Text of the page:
An acquaintance mentioned that he worked in a law firm that shared its suite with a literary agent. I was too naive at the time to realize that a combination of agents and lawyers housed together is like a den of demonhood, so with high hopes I gave this Good Samaritan a script that had met with some success in various screenplay competitions, but not yet proved itself as my key to unlock the door to representation.
Lo and behold, the agent liked what he read and the next thing I knew I had a meeting with him. While it never occurred to me at the time, he was a living, breathing stereotype of a
Hollywood agent: a good looking, quietly gay, loudly Jewish, satiny slick salesman. But he didn’t smoke a cigar and his eyebrows weren’t so bushy you could hide small children in them. So I liked him. Apparently, he liked me, too, because he offered me a contract.
I think I did a happy dance that night.
We began re-writing the script to my agent’s liking. That done, he began to pitch it. We got interest. But no deals. I gave him other scripts. He made me re-write them. We got more interest. But no deals. He had me write a script based on one of his own ideas. Some studio executive got a hold of it and wanted to option it for next to nothing and have me re-write it to his taste. I did. No deal. A few more producers got their paws on other scripts and had me sign option paperwork and made me do re-writes to turn the scripts into what they wanted them to be. No deals. I felt like the cheapest whore in town, putting out for next to nothing. Might as well have gone full slut, no?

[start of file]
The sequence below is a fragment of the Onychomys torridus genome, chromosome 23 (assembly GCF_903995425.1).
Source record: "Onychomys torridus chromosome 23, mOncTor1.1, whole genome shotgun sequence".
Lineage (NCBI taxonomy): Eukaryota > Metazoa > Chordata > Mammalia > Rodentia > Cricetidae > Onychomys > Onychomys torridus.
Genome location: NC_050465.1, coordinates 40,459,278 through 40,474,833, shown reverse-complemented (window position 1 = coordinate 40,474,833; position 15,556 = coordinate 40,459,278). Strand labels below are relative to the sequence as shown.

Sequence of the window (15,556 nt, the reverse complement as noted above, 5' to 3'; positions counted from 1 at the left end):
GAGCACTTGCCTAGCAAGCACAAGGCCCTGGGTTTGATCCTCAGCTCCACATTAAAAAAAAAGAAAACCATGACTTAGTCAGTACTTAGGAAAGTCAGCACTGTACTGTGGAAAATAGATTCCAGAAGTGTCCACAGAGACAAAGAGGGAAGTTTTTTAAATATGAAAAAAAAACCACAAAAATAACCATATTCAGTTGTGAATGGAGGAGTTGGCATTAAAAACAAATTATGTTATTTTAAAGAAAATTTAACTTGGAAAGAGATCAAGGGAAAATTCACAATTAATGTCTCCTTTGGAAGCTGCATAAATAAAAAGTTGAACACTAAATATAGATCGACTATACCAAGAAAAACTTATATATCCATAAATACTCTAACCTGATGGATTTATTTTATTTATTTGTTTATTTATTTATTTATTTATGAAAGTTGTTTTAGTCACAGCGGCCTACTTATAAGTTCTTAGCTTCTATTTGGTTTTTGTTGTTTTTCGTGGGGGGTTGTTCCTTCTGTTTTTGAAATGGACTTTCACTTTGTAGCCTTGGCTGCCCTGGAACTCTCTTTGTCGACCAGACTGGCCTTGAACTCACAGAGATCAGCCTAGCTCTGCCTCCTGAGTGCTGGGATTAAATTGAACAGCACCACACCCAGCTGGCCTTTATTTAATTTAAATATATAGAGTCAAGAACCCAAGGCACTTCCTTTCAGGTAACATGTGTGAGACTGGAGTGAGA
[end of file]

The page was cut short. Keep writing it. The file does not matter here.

So I learned my first great lesson in the
: too many folks won't risk standing up alone first and saying “I want to do this.” And, on some level, who can blame them? Movies are often outrageously expensive investments. So Financier Dan won’t sign unless Joe Director is on board; Joe Director won’t sign unless Actor Bob is attached; Actor Bob won’t sign unless the financing is in place, and so on. It only takes one or two brave souls to give a movie a green light and then everyone will jump on the bandwagon. But if one pin falls out of place, the house of cards collapses at any stage. It's like Fear Factor on crack. Hollywood
It’s also a timing game. A subject is hot one minute and if you’ve got a script about it, folks are interested. But by the time everyone’s read it, made notes, you’ve rewritten it (and repeated that cycle a few times) the subject’s no longer hot or the person hot for the subject has moved on or “Can you turn it into a thriller because those are big again” or “Can we make Stalin a woman because we just signed Hannah Montana” or “Can you give that whole Holocaust thing a happy ending because downers don’t sell right now” and on and on and on.
I’m no longer with that agent, but I’m still writing, still wrapping my head around the ever-changing business and, believe it or not—against the odds—actually selling some scripts.
Can I hear a “Mazeltov”?